Aquaculture (farming of fish and other marine life) is a huge global enterprise, particularly in Asia. Industrial scale farming is generally stressful to fish, impairing their immune systems and leaving them more vulnerable to infections. This has been used to justify widespread prophylactic use of antibiotics in aquaculture. Antibiotics are generally given as part of feed but may not be wholly consumed by the fish on a farm. Moreover, poor sanitary conditions encourage the growth of pathogenic bacteria, while high fish densities promote the rapid spread of antibiotic-resistant bacteria on a farm. Resistant microbes can also be rapidly disseminated through water to other farms and to wild animals [14]. As in animal husbandry, alternative measures such as less crowded pens, better sanitary conditions, and isolation of diseased fish could reduce the risk of infection and need for antibiotics.

Various other approaches could be used as alternatives to antibiotics in aquaculture, including vaccination or innovative methods such as phage therapy, probiotics, or disruption of signalling between bacteria to prevent biofilm formation. Vaccination is already widely used in countries such as Norway.

Domestic Uses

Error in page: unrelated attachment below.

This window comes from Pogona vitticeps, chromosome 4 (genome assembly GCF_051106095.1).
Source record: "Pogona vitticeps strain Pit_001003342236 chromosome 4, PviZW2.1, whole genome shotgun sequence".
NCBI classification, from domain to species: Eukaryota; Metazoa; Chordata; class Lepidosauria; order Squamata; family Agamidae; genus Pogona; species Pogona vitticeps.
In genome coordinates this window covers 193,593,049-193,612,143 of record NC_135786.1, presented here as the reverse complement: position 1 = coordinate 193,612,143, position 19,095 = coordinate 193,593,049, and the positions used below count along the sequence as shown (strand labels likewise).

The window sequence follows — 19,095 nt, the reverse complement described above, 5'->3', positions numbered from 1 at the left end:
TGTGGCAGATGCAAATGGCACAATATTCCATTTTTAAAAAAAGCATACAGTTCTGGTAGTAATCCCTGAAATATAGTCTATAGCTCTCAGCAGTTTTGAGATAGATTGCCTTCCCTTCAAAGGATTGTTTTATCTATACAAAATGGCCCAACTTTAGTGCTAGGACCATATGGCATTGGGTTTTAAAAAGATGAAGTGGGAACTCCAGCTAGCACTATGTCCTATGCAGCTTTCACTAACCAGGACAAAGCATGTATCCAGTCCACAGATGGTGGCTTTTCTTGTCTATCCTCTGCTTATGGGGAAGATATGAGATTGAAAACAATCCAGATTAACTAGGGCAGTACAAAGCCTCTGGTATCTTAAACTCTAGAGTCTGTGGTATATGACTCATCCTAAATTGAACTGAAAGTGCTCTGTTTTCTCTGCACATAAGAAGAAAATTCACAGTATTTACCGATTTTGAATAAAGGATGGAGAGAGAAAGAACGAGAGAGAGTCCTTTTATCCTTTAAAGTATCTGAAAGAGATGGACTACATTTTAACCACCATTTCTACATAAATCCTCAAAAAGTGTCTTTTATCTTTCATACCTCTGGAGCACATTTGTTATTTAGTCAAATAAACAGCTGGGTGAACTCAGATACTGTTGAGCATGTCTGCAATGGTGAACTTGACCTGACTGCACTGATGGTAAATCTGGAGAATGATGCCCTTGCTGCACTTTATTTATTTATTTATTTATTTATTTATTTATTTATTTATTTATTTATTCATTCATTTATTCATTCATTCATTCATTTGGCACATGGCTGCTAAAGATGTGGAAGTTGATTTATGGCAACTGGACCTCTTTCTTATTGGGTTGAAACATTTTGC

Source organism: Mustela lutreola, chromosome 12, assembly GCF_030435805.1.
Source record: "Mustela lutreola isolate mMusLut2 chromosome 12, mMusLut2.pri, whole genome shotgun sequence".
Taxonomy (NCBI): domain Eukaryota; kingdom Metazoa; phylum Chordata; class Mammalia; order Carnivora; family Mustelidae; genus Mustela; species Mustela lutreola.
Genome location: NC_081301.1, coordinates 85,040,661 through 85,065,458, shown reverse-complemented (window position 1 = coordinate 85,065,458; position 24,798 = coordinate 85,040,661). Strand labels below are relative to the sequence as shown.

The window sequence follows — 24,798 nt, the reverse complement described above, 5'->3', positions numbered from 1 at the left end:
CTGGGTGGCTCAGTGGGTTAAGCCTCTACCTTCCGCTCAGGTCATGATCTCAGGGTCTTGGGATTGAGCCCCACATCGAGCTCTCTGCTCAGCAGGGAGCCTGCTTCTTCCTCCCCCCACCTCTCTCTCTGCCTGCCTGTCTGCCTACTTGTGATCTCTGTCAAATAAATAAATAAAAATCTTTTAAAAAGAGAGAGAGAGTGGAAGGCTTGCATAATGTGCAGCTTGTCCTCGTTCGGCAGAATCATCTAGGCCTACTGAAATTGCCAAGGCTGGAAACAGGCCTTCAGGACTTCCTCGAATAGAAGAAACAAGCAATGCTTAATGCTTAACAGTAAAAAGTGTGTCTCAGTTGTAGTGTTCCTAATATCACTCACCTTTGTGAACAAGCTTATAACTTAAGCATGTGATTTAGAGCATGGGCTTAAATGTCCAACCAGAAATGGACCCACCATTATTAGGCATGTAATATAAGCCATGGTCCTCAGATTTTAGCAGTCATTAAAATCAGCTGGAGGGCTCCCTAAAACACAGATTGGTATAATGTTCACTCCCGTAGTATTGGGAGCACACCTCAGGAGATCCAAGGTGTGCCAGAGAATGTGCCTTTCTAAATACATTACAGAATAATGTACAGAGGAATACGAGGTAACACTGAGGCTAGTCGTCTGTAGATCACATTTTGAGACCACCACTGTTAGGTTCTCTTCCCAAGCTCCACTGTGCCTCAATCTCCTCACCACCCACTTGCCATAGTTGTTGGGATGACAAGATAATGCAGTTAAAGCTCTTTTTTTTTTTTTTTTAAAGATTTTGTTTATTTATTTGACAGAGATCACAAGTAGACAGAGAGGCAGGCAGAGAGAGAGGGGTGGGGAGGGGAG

In the home, numerous products are available to kill potentially harmful bacteria. Many such as soaps and shampoos contain triclosan, a synthetic compound with antibacterial, antifungal, and antiviral properties. As well as cleaning products, it has also been incorporated into solid products such as fabrics and children’s toys. Triclosan is active against many bacteria, but resistance can develop through a range of mechanisms. Notably, triclosan targets the bacterial FabI protein, and mutations in the corresponding fabI gene can confer triclosan resistance [15]. This also raises concerns about antibiotics targeting proteins similar to FabI such as the drug isoniazid used to treat TB. Furthermore, efflux pumps—proteins that eject antibiotics from the bacterial cell—also confer resistance to triclosan in a range of important microorganisms [16]. Development of triclosan-resistant bacteria therefore compromises the use of this product but also renders organisms less susceptible to a wide range of antibiotics that are used in human medicine.